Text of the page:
More humiliation today for the Reserve Bank of Australia and the Australian Prudential Regulatory Authority as its counterpart in New Zealand does exactly what they should be doing and aren’t, from the RBNZ:
New Zealand’s financial system is sound and operating effectively, but faces significant risks, Reserve Bank Governor, Graeme Wheeler, said today when releasing the Bank’s May Financial Stability Report.
Mr Wheeler identified three systemic risks facing the New Zealand financial system.
“Auckland’s median house price is 60 percent above its 2008 level, and house prices in Auckland have been rising rapidly since late last year. This reflects ongoing supply constraints and increased demand, driven by record net immigration, low interest rates and increasing investor activity. Prices in the Auckland region have become very stretched, increasing the risk of financial instability from a sharp correction in prices.
“A second area of risk for the financial system relates to the dairy sector, which is experiencing a sharp fall in incomes due to lower international prices. Many highly leveraged farms are facing negative cash-flows, and the risks will become more pronounced if low milk prices persist beyond the current season.
“The third key risk arises from the current very easy global financial conditions. Low interest rates are encouraging investors into riskier assets in the search for yield. Prices of both financial and real assets are becoming overextended in many markets. There is an increasing risk that the current benign conditions unwind in a disorderly fashion, disrupting the cost and availability of funding for the New Zealand financial system.”
In response to the growing housing market risk in Auckland, the Reserve Bank is today announcing proposed changes to the loan-to-value ratio (LVR) policy. The policy changes, proposed to take effect from 1 October, will:
Require residential property investors in the Auckland Council area using bank loans to have a deposit of at least 30 percent.
Increase the existing speed limit for high LVR borrowing outside of Auckland from 10 to 15 percent, to reflect the more subdued housing market conditions outside of Auckland.
Retain the existing 10 percent speed limit for loans to owner-occupiers in Auckland at LVRs of greater than 80 percent.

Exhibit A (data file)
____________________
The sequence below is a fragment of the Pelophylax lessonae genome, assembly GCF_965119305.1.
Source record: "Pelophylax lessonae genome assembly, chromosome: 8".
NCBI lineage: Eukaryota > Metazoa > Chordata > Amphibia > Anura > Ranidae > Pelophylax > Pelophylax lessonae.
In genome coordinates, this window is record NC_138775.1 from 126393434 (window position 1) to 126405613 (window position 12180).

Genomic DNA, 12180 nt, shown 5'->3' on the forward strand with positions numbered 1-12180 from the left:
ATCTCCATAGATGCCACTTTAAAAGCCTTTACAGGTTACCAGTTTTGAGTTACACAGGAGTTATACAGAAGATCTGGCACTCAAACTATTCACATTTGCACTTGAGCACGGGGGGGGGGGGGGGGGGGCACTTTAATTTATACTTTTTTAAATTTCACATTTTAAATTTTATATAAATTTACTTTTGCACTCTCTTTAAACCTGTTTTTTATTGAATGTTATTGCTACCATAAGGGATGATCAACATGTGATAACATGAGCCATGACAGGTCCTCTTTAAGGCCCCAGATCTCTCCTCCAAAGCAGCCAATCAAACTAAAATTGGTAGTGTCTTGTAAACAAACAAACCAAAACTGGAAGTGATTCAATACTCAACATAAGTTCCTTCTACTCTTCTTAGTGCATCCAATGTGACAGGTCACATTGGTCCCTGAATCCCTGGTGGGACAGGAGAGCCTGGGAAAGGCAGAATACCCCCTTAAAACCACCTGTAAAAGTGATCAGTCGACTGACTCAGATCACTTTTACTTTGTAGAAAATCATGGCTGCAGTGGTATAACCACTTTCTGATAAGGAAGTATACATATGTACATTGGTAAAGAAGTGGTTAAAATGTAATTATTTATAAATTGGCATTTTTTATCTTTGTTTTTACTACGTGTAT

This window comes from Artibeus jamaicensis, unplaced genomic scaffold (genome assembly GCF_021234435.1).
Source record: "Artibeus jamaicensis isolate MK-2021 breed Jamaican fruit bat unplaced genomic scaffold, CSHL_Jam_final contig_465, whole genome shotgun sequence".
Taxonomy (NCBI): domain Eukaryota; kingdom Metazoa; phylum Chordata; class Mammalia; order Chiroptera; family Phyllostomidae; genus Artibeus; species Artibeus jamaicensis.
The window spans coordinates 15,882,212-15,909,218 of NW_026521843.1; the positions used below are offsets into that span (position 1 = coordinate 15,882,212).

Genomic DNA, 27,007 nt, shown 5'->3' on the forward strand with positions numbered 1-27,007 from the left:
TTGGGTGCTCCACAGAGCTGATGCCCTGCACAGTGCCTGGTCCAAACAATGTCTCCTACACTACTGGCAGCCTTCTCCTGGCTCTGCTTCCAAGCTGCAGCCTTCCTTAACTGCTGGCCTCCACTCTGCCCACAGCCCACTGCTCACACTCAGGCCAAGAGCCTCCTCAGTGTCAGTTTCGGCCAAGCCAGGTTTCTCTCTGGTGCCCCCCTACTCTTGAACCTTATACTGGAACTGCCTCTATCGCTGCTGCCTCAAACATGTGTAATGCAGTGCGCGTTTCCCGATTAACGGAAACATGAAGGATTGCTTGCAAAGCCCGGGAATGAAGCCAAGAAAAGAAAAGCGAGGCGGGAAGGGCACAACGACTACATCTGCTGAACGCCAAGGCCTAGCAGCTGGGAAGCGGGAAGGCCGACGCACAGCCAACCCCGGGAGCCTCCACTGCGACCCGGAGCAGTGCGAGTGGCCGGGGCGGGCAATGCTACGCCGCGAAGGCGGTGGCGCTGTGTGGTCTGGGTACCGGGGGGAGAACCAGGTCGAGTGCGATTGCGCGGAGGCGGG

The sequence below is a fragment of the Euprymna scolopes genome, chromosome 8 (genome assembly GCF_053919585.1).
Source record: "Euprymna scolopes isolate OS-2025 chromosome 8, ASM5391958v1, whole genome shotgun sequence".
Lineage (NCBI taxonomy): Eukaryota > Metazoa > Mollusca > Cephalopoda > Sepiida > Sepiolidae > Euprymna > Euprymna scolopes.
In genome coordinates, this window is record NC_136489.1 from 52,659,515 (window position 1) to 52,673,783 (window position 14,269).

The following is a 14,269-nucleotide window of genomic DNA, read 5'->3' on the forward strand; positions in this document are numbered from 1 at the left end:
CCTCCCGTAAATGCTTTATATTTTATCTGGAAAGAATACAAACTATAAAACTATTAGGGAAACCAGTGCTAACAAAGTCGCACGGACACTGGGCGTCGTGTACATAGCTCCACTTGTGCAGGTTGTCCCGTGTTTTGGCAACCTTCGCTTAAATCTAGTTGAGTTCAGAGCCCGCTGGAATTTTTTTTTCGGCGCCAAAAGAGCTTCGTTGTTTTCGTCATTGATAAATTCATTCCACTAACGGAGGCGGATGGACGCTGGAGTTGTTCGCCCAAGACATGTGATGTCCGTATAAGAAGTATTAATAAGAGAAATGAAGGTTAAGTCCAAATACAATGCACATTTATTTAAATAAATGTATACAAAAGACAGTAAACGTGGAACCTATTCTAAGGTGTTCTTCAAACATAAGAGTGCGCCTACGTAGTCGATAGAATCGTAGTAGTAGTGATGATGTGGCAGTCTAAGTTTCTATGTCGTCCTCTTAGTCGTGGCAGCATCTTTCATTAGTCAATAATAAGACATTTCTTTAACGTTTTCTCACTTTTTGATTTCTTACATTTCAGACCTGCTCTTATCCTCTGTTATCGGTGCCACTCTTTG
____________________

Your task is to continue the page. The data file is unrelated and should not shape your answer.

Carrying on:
“We are proposing these adjustments to the LVR policy to more directly target investor activity in the Auckland region, where house prices relative to incomes and rent are far more elevated than elsewhere in New Zealand.
“The objective of this policy is to promote financial stability by reducing the rate of increase in Auckland house prices, and to improve the resilience of the banking system to a potential downturn in the Auckland housing market.”
Mr Wheeler emphasised that while the new measures aim to moderate housing demand, policies to ease housing supply constraints in Auckland remain the key to addressing the region’s housing imbalances over the longer term.
Deputy Governor, Grant Spencer, said that the Bank will issue a consultation paper in late May, providing further details and seeking feedback on the new LVR proposals.
“Prior to the proposed introduction of the policy in October, we expect banks to observe the spirit of the restrictions and not seek to expand high-LVR investor lending in Auckland.
“Given the importance of encouraging residential construction activity in Auckland, and consistent with the existing LVR policy, the proposed LVR restrictions will not apply to loans to construct new houses or apartments.
“Consistent with the LVR measures, the Reserve Bank is establishing a new asset class for bank loans to residential property investors. Banks will be expected to hold more capital against this asset class to reflect the higher risks inherent in such lending.
“Following a lengthy consultation process, we have decided that a residential property investor loan will be defined as any retail mortgage secured on a residential property that is not owner-occupied.”
A summary of submissions received in response to the consultation will be released later this month, and details will be provided on the implementation of the new asset class, including on the proposed capital treatment of residential investor loans.
The new asset class will take effect from 1 October 2015 for new lending, with a further phase-in period of nine months for the reclassification of existing loans.
“Given the broader risks facing the financial system, it is crucial that banks maintain their capital and liquidity buffers and apply prudent lending standards. Later this year the Reserve Bank will be reviewing bank capital requirements in light of global and domestic developments affecting the safety of the banking system,” Mr Spencer said.
Bravo. At least somebody knows how to take on Australia’s rampant building societies. The Kiwi dollar is now powering downwards.
He is also a former gold trader and economic commentator at The Sydney Morning Herald, The Age, the ABC and Business Spectator. He is the co-author of The Great Crash of 2008 with Ross Garnaut and was the editor of the second Garnaut Climate Change Review.
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